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The Future of 311 Could Be Weird

Non-emergency city service hotlines are celebrating their 20th anniversary, and eyeing immersive new possibilities.
Street furniture, scourge of L.A. and frequent generator of 311 calls.
Street furniture, scourge of L.A. and frequent generator of 311 calls.Lucy Nicholson/Reuters

Joel Epstein describes his personal journey from normal person to self-proclaimed “discarded furniture vigilante” thusly: As an ex-New Yorker in Los Angeles’ Koreatown, he dwells in one of the Southern California metropolis’s more illegal-dumping-intensive areas. “We have lots of renters. The result is, at the end of the month, we’re plagued with street furniture. The junkmen come through and pick out the good stuff, and the rest gets left there.”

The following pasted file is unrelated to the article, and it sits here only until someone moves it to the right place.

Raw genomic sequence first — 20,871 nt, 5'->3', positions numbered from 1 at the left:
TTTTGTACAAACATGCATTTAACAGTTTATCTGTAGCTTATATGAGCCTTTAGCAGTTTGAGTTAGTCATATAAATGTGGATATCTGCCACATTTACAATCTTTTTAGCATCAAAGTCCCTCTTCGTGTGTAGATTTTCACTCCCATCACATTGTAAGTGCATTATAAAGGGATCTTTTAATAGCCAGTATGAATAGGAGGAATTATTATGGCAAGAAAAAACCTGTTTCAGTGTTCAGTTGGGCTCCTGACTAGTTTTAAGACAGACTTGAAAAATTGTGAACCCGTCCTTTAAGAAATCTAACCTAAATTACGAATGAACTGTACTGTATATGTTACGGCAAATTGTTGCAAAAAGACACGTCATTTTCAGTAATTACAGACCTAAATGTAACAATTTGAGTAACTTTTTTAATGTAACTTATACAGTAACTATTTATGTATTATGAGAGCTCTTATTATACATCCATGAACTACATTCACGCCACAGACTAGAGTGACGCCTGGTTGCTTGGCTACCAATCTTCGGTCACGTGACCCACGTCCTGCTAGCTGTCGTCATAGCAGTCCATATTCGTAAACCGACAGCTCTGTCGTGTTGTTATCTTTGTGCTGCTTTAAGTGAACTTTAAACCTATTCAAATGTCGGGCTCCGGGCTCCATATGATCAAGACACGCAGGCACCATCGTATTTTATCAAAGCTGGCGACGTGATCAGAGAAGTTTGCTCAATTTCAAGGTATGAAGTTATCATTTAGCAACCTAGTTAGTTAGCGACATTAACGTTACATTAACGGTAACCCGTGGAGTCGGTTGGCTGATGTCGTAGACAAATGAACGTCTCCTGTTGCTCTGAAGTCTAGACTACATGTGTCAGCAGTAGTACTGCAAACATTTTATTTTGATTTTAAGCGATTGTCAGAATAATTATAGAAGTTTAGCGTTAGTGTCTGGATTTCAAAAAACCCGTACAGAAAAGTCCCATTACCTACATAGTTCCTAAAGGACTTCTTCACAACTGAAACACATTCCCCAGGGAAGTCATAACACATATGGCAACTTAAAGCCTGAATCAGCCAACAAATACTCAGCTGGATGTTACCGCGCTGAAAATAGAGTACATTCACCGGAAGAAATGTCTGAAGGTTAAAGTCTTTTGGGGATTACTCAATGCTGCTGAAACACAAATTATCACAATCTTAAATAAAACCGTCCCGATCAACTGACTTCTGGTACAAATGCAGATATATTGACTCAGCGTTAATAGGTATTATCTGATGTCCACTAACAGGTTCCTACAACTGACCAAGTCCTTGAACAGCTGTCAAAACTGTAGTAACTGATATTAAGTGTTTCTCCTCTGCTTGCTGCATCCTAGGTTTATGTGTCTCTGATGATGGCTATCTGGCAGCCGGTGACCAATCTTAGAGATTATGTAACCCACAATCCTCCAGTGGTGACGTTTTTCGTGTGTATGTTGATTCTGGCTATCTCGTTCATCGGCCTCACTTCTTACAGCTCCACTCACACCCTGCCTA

To beat back the tide of abandoned couches, Epstein, a communications strategist and frequent Huffington Post contributor who often writes about urban issues, became an avid user of the city’s 311 non-emergency service request call center, which allows him to summon city trash trucks.